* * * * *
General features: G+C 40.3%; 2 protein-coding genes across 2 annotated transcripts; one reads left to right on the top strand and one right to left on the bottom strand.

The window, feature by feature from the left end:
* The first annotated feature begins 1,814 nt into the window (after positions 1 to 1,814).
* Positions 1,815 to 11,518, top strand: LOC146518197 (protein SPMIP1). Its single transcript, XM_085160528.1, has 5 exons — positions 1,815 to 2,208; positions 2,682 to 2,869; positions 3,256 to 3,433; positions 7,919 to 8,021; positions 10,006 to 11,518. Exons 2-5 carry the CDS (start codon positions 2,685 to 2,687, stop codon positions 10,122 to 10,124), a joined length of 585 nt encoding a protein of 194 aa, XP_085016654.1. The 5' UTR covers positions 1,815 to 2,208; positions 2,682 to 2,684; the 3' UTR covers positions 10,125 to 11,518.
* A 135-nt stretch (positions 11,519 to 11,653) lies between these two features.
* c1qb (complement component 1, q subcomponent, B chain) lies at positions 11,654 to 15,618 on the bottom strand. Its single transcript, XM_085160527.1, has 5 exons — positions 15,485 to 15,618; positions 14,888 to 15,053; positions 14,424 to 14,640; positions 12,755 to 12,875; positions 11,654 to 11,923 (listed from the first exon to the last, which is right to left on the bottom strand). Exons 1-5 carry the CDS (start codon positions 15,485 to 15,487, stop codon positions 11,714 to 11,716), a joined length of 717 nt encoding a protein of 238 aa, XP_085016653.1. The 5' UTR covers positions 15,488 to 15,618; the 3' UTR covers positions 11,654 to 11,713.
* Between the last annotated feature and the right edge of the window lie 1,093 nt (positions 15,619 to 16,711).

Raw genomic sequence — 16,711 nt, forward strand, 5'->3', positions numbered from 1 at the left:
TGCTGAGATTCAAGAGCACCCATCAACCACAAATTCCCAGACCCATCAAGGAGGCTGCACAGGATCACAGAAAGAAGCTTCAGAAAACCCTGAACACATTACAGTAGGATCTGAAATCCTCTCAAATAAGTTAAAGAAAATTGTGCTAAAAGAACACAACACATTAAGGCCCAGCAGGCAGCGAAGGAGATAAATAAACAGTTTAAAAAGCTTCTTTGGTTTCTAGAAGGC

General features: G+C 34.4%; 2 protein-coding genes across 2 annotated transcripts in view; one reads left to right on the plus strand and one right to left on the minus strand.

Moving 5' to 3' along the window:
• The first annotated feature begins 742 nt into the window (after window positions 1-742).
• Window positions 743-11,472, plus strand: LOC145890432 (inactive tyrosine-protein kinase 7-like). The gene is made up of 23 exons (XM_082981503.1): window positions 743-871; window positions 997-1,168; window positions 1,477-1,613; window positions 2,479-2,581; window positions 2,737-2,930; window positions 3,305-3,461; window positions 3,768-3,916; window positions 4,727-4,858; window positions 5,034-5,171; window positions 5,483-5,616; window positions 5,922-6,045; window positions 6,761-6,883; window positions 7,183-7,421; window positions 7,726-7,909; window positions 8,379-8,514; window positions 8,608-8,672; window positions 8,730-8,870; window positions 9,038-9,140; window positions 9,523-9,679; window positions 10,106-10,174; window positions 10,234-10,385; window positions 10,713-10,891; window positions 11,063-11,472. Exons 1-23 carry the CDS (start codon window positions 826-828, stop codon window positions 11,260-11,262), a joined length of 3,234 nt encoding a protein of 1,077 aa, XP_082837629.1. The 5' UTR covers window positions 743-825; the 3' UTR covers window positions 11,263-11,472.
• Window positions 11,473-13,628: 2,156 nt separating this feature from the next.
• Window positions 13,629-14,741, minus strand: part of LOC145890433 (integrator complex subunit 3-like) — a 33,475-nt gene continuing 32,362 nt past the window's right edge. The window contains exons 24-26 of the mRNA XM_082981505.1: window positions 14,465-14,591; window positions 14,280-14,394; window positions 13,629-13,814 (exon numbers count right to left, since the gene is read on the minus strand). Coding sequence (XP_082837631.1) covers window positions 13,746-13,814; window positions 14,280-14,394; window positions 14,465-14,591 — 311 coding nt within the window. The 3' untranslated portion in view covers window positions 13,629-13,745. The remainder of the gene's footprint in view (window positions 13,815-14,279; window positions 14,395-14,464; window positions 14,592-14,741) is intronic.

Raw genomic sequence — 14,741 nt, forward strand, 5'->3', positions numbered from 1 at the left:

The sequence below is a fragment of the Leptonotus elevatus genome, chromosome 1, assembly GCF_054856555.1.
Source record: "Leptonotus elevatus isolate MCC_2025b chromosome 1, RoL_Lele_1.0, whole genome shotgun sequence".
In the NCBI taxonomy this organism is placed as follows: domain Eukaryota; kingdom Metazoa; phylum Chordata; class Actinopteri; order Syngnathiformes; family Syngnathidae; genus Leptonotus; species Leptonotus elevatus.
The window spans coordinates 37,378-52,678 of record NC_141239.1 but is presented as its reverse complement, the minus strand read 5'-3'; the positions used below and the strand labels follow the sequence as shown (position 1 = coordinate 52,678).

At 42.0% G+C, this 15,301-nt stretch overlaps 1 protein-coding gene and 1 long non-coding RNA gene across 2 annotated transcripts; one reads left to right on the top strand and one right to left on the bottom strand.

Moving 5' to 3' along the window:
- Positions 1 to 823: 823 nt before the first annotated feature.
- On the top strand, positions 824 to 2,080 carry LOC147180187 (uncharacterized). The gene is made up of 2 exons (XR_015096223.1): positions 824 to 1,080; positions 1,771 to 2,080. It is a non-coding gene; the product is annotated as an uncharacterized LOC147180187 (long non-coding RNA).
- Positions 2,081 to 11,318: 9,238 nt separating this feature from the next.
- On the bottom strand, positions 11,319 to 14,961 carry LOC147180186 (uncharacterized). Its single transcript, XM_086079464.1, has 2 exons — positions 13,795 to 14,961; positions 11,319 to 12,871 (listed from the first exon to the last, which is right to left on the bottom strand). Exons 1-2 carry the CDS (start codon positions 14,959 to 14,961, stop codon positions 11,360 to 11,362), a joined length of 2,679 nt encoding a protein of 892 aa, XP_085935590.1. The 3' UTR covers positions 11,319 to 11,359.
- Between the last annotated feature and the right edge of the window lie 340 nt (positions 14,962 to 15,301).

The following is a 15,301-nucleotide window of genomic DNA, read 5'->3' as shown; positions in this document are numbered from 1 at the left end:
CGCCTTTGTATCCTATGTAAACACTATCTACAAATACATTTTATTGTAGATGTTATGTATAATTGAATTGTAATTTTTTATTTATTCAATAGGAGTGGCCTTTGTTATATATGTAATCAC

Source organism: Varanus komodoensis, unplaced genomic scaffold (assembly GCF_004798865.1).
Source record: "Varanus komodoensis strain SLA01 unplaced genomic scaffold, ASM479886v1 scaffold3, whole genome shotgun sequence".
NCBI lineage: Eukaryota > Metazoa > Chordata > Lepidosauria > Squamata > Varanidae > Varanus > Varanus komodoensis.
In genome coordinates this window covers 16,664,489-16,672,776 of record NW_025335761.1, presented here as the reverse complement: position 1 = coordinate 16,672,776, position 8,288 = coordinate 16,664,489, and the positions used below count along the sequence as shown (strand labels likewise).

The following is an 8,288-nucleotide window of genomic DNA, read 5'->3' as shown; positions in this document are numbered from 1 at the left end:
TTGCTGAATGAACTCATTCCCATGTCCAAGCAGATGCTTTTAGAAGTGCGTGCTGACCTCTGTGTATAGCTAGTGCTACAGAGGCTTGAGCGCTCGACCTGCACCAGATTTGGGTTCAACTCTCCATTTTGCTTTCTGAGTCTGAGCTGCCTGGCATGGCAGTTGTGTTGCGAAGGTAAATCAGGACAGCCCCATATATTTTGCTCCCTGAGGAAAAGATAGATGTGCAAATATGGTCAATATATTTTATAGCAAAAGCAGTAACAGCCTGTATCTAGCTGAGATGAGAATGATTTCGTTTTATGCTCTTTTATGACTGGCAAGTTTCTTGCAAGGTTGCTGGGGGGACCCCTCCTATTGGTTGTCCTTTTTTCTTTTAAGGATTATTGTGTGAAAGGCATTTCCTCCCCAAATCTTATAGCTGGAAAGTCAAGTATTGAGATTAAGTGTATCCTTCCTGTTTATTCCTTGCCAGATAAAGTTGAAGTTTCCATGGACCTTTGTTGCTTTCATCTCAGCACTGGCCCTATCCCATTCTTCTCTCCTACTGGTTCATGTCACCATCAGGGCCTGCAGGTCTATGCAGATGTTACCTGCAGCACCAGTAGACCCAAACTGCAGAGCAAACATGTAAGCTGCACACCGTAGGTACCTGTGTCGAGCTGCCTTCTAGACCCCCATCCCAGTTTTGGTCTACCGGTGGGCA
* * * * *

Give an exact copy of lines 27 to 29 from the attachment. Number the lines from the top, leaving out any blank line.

- Between the last annotated feature and the right edge of the window lie 340 nt (positions 14,962 to 15,301).

The following is a 15,301-nucleotide window of genomic DNA, read 5'->3' as shown; positions in this document are numbered from 1 at the left end:
CGCCTTTGTATCCTATGTAAACACTATCTACAAATACATTTTATTGTAGATGTTATGTATAATTGAATTGTAATTTTTTATTTATTCAATAGGAGTGGCCTTTGTTATATATGTAATCAC